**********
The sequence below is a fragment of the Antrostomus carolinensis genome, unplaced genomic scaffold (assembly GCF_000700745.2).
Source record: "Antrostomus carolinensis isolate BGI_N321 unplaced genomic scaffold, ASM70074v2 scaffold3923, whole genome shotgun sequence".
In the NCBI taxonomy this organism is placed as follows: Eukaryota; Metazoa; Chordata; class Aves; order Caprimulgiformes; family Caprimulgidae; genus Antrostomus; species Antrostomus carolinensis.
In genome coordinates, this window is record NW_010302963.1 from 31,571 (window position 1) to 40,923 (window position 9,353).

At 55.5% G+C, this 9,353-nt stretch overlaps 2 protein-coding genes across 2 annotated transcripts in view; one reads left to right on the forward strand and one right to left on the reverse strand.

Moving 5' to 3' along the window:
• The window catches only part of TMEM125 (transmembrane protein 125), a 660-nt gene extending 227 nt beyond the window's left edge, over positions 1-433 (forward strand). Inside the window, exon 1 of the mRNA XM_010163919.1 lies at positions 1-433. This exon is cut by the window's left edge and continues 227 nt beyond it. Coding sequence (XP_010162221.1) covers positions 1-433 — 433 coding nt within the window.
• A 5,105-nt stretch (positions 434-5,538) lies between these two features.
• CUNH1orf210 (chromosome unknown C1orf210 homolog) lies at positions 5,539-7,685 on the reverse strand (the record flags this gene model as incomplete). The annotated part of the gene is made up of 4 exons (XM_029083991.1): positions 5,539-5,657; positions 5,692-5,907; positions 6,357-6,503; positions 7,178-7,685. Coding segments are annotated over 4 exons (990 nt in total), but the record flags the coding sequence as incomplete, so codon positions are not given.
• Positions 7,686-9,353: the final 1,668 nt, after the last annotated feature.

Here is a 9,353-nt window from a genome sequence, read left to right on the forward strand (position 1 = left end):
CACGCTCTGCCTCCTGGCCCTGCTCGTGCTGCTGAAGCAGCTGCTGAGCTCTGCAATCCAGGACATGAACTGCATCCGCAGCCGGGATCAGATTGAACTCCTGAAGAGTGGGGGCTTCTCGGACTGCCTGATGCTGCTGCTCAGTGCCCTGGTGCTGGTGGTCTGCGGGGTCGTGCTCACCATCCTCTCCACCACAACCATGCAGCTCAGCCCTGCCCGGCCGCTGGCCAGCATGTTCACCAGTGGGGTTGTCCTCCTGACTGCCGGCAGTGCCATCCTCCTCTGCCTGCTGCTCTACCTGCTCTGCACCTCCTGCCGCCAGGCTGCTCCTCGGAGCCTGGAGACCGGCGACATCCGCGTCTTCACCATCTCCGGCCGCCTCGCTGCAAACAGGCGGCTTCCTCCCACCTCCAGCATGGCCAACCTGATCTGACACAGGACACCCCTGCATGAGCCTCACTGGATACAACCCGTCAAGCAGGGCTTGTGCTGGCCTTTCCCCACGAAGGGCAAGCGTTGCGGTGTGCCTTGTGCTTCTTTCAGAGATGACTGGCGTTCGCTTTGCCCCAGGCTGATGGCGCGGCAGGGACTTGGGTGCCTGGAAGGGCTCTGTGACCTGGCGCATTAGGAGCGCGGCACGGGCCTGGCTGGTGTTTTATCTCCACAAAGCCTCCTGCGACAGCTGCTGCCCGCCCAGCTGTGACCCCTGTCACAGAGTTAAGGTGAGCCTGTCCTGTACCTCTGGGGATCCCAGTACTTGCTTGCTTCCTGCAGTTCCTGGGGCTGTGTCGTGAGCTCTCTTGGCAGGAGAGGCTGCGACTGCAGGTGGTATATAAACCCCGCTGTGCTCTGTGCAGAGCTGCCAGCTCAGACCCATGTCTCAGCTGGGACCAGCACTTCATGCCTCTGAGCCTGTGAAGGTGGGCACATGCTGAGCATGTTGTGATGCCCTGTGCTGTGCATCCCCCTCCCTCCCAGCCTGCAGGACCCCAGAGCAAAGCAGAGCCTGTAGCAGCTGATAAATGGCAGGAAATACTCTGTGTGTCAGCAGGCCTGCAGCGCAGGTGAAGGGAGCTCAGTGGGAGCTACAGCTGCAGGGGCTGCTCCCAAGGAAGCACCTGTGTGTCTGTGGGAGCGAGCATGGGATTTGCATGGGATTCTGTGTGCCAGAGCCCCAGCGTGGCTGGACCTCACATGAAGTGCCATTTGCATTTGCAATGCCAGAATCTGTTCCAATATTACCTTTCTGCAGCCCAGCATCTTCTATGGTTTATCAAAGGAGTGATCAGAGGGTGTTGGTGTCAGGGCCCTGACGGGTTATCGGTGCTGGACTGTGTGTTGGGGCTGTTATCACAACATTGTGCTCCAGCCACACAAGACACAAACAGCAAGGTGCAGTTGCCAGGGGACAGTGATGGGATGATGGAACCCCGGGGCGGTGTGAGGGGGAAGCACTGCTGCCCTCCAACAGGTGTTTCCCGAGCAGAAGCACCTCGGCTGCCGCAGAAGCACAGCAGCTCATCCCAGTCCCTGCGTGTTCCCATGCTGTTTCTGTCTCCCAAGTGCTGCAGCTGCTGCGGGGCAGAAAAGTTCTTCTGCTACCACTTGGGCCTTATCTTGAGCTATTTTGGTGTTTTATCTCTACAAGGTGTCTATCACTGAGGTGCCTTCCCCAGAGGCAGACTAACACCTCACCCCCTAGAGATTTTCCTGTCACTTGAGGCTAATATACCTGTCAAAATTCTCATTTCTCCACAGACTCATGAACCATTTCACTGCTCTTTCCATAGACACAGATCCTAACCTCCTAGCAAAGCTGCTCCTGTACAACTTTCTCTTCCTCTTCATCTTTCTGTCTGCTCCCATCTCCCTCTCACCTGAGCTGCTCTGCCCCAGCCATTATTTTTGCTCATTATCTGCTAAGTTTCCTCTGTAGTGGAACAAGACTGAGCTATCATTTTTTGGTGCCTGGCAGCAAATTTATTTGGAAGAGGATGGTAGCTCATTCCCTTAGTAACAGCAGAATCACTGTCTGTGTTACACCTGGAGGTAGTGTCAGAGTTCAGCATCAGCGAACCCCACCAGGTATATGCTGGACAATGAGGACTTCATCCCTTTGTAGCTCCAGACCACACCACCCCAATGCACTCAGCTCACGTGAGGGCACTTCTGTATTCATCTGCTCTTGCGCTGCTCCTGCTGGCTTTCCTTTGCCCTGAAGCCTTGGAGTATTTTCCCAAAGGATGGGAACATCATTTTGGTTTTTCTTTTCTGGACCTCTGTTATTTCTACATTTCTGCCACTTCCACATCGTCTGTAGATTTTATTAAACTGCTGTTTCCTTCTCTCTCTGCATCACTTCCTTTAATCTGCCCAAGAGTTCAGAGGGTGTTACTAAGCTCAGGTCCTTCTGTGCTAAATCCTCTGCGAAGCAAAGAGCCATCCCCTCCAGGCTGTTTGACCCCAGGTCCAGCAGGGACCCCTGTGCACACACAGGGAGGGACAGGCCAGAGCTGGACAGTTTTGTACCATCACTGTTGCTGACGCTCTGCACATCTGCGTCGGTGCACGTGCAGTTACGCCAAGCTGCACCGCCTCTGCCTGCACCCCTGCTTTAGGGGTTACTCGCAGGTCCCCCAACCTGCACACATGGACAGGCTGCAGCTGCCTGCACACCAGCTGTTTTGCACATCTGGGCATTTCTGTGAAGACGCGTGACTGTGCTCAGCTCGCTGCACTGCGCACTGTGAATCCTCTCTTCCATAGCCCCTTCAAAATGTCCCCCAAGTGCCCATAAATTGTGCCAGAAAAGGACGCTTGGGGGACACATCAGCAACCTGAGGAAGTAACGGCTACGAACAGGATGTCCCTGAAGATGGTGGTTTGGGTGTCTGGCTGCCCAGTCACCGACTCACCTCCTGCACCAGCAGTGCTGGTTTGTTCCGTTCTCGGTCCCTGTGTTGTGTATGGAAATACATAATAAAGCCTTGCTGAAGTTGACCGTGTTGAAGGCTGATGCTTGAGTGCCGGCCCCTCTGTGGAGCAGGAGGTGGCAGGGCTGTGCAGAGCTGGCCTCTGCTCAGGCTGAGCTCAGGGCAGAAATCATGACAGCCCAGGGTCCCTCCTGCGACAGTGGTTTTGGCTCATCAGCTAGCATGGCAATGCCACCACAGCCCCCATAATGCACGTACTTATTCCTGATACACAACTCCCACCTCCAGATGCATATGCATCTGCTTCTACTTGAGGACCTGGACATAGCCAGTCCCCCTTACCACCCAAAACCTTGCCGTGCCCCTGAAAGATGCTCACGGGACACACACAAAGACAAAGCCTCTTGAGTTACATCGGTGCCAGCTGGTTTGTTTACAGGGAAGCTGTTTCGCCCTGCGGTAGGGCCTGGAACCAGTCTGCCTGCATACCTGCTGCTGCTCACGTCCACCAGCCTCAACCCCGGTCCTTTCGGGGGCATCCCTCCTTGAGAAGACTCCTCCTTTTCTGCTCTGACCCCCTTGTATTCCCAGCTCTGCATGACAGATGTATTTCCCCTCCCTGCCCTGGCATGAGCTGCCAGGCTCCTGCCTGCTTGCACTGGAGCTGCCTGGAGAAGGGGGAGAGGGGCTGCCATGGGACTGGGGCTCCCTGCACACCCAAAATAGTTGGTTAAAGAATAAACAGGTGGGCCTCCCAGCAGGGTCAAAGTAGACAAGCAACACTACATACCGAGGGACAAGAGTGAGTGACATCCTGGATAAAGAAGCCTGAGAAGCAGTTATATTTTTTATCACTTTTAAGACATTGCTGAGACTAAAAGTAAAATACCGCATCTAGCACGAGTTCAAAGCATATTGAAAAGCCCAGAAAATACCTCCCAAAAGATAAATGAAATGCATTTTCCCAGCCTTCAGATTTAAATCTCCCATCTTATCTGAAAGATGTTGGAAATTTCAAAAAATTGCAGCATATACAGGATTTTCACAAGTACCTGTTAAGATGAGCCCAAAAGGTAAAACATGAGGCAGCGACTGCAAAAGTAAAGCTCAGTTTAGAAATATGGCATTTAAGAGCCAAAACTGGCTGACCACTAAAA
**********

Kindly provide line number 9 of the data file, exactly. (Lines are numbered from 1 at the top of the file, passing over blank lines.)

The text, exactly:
• CUNH1orf210 (chromosome unknown C1orf210 homolog) lies at positions 5,539-7,685 on the reverse strand (the record flags this gene model as incomplete). The annotated part of the gene is made up of 4 exons (XM_029083991.1): positions 5,539-5,657; positions 5,692-5,907; positions 6,357-6,503; positions 7,178-7,685. Coding segments are annotated over 4 exons (990 nt in total), but the record flags the coding sequence as incomplete, so codon positions are not given.